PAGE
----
Even though many of the candidates he supports lose in conservative Utah, he says that his money "gives them a voice. Part of the fight is at least being able to present the side you want. Without any money, you don't even have that."

Another gay-rights activist, attorney Jane Marquardt, was No. 9 among individual donors, giving $32,115 — about $6,000 to Democrats, and most of the rest to Equality Utah and Planned Parenthood.

John Netto was No. 4 on the list. The president of a firm that treats water used in natural gas wells is a relative newcomer to Utah politics. He gave $65,205 to Democrats and gay-rights groups — and $52,825 of it went to Democratic gubernatorial candidate Peter Corroon.

"We essentially have a one-party system in this state," he said. "I hoped to get some counterbalance by helping to elect a Democrat as governor."

Netto also ran for the Utah House himself, spending more than $10,000 on the race (which is not included in his other totals). He then even gave $1,100 to Rep. Joel Briscoe, D-Salt Lake City, who had defeated Netto in in-party races, to help Briscoe win the general election. Netto said he liked the taste of politics he had last year, and plans to run again for something.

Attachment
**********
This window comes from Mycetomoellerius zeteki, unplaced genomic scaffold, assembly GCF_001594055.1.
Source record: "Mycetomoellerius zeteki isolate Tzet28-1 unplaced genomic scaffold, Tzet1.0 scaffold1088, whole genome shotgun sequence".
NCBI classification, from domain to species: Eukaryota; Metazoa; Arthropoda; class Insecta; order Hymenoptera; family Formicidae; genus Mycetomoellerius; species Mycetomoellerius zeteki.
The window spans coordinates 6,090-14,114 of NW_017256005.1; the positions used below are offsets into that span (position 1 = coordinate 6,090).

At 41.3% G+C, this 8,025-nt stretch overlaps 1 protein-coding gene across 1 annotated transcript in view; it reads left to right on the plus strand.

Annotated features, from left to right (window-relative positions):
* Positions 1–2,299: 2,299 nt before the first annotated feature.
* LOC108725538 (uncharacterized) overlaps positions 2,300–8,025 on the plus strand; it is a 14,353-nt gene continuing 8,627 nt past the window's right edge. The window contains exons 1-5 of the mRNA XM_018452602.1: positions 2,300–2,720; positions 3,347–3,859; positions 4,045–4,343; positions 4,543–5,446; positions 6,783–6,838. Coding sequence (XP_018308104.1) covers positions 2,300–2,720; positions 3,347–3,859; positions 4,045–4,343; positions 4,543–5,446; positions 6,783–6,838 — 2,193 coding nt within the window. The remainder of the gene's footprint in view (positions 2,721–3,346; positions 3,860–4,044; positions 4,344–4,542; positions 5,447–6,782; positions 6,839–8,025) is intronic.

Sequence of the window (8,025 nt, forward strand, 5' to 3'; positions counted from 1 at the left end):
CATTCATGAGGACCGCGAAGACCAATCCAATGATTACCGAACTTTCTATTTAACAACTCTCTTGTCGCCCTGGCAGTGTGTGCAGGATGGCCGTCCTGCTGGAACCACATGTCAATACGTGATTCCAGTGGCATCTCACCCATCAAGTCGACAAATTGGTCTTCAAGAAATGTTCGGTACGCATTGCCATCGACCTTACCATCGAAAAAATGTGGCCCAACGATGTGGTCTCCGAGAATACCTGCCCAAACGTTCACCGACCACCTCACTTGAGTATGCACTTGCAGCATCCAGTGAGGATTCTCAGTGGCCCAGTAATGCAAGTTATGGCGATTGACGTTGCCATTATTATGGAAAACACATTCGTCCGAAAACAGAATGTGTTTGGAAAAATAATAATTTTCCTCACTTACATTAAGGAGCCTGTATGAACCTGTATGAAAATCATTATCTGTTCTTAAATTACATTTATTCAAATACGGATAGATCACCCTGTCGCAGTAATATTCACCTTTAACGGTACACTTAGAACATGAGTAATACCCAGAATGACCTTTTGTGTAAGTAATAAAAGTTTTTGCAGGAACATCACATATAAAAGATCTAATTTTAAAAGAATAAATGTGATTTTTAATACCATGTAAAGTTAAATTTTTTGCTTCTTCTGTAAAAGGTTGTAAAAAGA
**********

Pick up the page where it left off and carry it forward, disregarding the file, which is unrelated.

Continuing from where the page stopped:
Three of the state's top 15 donors are in the same family, even though two of them are Wyoming residents. Ian Cumming, chairman of Leucadia National Corp., was No. 8, giving $33,500. His wife, Annette, was No. 7, giving $37,600. They live in Jackson, Wyo.

Their son, John, was No. 15, giving $26,100. He is CEO of Powdr Corp., which owns the Park City Ski Resort, among others. The Cummings give almost exclusively to Democrats, and some liberal PACs.

While Ian and Annette Cumming are Wyoming residents now, they have Utah ties. Ian was once on the Utah Board of Regents, and Annette was on the Salt Lake City airport board as well as some national committees for Democrats.